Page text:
The third bill is House Bill 643, introduced by Rep. Terry Gestrin (R-Donnelly). His bill would prohibit counties from enacting ordinances that block certain subdivisions of land, facilitating unmanaged growth. The bill appears to be driven by the interests of the Wilks Brothers and other large landowners who have sought to sell off 20-acre parcels of “your own private Idaho” even if those lots re unbuildable, have no access, and would cost other taxpayers dearly to provide emergency, sewer, trash, fire protection and other services.
Zombie bill lunges at Attorney General
A zombie rose from the graveyard of failed 2021 legislation when Rep. Megan Blanksma (R-Hammett) and Sen. Mark Harris (R-Soda Springs) unearthed a bill seeking to block the Attorney General from representing the Idaho Department of Lands (IDL).
Ranchers and miners have been upset at the Attorney General for advocating that we should follow the state constitution, which mandates that state lands be managed to ensure maximum returns. Despite this clear constitutional requirement and the fact that numerous studies have found Idaho’s grazing fees to be well below those for adjacent and similar private lands, the Idaho Land Board has consistently refused to increase grazing fees. After years of work on the topic, in October 2021, the Land Board refused to follow IDL’s advice and instead voted to keep the rates the same. Only Attorney General Lawrence Wasden and Controller Brandon Woolf voted for the modest rate increase, while State Schools Superintendent Sherri Ybarra and Sec. of State Lawerence Denney voted in opposition (the Governor recused himself, because he holds state grazing leases).
Similarly, the Idaho Mining Association has been arguing with the Land Board and the Attorney General over an interpretation of another law that violates the state’s constitutional mandate, which the Land Board has refused to implement.
Because this same bill failed last year in the Senate Resources Committee, we hope it will meet a similar fate now.
Some good news!
Three bills introduced this year sought to change the way state land exchanges are considered. ICL opposed all three, and they appear to be dead for the year.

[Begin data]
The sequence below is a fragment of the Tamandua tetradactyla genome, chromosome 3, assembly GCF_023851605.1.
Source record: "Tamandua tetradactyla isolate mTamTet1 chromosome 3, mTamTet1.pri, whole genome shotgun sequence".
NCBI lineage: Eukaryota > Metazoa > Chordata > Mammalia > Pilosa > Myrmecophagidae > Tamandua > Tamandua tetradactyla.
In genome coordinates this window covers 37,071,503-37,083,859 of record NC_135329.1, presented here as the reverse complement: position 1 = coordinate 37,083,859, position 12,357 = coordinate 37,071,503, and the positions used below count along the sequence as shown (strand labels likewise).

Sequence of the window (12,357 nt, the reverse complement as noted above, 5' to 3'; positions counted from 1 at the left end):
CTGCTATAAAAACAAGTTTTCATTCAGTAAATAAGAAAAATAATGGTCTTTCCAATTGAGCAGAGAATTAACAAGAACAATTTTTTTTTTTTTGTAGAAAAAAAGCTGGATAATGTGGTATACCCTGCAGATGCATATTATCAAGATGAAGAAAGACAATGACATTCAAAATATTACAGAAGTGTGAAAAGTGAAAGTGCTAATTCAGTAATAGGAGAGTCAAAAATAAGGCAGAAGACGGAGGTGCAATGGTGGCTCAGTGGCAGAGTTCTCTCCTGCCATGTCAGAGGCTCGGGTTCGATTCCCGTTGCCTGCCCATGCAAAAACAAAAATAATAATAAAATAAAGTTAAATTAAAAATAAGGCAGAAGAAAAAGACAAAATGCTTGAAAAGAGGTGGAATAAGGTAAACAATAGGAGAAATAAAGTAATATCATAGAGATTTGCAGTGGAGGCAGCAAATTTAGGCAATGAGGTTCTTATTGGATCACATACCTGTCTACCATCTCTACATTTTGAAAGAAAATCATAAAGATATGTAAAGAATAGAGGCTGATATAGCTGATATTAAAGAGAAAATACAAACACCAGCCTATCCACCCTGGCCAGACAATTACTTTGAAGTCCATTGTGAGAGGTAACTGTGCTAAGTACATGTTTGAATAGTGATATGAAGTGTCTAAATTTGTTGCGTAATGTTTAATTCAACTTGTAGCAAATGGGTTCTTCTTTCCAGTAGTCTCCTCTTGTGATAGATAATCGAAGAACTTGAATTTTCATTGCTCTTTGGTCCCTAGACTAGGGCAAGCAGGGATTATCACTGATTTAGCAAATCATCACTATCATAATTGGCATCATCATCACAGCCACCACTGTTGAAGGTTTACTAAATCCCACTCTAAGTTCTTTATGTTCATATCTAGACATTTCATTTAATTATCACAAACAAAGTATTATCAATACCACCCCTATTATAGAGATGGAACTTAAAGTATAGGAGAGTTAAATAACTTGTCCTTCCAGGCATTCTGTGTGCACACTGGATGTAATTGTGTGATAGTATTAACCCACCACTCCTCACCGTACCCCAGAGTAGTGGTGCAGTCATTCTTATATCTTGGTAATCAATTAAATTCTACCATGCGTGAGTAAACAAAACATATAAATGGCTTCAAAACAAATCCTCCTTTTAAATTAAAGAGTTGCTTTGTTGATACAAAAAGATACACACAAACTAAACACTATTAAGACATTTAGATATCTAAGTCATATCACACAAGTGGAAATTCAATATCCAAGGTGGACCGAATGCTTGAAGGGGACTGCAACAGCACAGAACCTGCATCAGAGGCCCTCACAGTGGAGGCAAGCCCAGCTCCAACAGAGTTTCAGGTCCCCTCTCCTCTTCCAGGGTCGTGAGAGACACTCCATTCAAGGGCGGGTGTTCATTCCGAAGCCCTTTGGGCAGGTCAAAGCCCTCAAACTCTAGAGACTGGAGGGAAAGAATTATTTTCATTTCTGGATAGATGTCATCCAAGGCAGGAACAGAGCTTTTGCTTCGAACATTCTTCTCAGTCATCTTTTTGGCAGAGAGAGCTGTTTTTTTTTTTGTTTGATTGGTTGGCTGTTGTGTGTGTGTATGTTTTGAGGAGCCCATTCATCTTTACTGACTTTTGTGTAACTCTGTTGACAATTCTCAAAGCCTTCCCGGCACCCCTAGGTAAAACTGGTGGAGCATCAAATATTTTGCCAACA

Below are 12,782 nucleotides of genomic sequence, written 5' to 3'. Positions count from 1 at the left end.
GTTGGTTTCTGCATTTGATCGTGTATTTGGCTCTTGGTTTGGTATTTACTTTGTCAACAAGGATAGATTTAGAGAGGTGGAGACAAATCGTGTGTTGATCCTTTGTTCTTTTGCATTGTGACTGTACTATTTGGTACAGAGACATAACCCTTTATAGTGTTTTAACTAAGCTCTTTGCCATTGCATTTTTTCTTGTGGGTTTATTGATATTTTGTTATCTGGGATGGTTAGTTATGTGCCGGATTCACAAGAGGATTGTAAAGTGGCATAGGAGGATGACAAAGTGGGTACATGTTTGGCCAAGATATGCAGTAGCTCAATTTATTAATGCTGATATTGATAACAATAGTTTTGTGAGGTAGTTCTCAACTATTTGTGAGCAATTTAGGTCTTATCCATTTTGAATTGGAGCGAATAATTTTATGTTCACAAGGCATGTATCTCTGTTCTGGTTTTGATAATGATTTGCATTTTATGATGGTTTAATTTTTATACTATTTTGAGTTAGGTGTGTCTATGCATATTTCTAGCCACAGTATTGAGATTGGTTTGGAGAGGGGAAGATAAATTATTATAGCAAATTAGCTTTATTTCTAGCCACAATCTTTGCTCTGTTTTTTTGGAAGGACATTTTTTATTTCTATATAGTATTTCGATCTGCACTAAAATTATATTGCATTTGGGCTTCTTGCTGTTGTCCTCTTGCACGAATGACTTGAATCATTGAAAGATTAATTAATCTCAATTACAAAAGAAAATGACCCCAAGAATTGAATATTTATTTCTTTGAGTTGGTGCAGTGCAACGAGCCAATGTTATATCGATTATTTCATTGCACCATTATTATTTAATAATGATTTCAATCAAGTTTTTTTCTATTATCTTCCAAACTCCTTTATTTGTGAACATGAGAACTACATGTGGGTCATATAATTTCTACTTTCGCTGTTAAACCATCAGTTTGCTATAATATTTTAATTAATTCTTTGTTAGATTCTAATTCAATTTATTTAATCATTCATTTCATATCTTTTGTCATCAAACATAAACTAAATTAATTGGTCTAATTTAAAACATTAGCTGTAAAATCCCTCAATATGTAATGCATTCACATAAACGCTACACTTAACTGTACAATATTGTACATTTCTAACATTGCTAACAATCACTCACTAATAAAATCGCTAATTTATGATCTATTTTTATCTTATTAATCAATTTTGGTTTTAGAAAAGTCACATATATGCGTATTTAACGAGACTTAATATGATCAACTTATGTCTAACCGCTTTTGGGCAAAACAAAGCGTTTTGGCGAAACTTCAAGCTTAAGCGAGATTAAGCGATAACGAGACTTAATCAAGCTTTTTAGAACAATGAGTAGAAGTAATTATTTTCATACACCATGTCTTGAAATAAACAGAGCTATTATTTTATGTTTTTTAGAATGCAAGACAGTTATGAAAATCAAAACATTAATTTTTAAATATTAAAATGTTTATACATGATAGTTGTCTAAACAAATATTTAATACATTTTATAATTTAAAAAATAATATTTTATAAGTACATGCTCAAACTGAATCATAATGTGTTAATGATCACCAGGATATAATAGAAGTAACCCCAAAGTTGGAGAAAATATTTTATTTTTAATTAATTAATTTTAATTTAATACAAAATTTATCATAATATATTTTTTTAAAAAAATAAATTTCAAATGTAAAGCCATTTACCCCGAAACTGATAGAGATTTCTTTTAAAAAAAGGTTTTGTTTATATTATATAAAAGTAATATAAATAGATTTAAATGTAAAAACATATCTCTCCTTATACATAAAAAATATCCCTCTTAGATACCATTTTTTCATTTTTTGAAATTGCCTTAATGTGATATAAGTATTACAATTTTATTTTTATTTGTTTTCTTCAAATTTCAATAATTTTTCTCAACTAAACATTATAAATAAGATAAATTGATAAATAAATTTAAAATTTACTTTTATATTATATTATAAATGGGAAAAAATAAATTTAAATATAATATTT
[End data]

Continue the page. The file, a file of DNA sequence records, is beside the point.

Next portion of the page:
Senator Mark Harris (R-Soda Springs) introduced two (SB 1251 and 1252) bills that would have allowed certain leaseholders to block land exchanges, even when they were in the best interest of the state. In the House, Rep. Terry Gestrin (R-Donnelly) introduced a third bill from Trident Holdings, the proponent of a failed land exchange that would have privatized thousands of acres surrounding Payette Lake. His bill would have mandated that any land exchanges greater than 10,000 acres would automatically qualify for a full appraisal, even if it’s clear they are not in the state’s interest.
From what we’ve heard, none of these bills will advance.
What will advance is a resolution from Sen. Michelle Stennett (D-Ketchum), and Reps. Sally Toone (D-Gooding) and Ned Burns (D-Bellevue) that Passed the Senate unanimously last Thursday. Senate Concurrent Resolution 117 recognizes the efforts of Idahoans who came together 50 years ago to designate the Sawtooth National Recreation Area. We expect a hearing on this measure in the coming weeks.
Tie of the week!
I struggled this week to find a Tie of the Week, but with so many fishy things happening in the statehouse this year, I thought this would have a hook.
If and when they consider other fish-related measures, I have other fish-inspired ties at the ready, so don’t worry…
So, from the minnows and sculpins to the Bonneville cutthroat trout to the mighty Spring chinook salmon – this week’s tie is dedicated to all our fine finned friends found in Idaho rivers, lakes and streams.
Until next week…Esto Perpetua,